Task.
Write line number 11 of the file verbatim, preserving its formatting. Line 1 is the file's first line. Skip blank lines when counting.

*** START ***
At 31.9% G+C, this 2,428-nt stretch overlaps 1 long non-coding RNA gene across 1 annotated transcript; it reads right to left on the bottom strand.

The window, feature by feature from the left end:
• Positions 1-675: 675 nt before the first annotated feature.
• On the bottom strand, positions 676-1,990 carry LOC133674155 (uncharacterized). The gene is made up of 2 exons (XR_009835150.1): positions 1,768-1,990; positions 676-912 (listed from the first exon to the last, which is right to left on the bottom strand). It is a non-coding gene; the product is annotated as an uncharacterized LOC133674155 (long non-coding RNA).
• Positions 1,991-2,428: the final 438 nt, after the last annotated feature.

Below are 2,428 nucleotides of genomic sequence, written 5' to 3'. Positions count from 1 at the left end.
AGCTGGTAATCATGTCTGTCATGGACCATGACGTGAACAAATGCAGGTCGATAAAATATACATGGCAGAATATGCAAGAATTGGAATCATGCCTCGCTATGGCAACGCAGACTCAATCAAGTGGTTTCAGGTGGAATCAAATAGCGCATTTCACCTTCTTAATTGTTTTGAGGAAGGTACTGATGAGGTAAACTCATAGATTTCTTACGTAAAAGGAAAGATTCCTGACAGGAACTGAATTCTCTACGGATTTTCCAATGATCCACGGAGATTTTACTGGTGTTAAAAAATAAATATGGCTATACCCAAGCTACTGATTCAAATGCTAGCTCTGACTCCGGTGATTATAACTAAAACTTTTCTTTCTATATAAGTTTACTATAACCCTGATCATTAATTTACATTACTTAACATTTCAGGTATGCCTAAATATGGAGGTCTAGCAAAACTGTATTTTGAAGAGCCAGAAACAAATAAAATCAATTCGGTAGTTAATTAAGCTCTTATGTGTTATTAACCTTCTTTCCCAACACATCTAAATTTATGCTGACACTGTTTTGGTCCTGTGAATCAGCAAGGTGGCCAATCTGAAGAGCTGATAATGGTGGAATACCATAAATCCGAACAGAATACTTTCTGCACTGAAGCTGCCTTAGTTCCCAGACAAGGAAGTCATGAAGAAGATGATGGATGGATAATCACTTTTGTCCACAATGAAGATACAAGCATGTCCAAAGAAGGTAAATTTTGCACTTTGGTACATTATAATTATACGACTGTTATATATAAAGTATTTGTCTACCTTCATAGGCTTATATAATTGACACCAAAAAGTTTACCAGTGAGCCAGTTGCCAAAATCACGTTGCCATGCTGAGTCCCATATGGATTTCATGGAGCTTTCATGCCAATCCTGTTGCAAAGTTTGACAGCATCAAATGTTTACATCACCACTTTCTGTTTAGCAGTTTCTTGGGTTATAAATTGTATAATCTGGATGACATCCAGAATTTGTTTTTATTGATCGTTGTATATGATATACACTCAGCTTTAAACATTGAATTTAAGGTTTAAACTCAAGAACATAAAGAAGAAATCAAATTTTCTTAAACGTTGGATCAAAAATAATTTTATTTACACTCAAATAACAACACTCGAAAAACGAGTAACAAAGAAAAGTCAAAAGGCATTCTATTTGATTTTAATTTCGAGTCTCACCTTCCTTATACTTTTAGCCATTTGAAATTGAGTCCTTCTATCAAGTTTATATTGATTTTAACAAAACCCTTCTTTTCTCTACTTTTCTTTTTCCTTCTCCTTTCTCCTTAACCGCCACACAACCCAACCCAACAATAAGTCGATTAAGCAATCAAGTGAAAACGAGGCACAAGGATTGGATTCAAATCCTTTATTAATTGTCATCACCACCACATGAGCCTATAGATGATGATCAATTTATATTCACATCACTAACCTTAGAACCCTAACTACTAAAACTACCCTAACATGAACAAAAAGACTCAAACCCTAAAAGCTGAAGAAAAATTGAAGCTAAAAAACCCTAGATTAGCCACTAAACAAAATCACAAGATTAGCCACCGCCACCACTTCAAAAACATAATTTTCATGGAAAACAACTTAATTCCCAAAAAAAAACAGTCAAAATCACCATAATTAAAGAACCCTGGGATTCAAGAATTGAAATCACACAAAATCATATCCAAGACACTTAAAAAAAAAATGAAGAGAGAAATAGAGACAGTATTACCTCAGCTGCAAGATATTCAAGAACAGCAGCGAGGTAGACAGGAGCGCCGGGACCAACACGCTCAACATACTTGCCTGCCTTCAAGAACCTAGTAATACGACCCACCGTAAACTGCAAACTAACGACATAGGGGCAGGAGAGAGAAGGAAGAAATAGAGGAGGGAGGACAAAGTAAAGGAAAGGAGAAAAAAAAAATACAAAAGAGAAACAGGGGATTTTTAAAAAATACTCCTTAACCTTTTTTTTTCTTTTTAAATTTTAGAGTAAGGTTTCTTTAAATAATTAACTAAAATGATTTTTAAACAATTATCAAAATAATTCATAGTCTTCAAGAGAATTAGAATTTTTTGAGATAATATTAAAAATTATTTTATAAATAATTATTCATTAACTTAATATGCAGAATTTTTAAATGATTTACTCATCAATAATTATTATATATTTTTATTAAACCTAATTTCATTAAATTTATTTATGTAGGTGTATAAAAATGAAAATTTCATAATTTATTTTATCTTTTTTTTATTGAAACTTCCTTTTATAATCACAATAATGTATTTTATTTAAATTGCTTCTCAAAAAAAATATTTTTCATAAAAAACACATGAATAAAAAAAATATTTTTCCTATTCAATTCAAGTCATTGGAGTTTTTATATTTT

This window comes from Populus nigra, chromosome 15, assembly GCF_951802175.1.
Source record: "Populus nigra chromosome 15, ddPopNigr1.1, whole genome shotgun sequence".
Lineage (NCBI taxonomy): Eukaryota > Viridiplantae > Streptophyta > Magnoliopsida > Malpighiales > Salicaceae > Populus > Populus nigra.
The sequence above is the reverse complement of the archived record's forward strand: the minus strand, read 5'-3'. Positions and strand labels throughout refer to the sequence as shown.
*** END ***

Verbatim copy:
The sequence above is the reverse complement of the archived record's forward strand: the minus strand, read 5'-3'. Positions and strand labels throughout refer to the sequence as shown.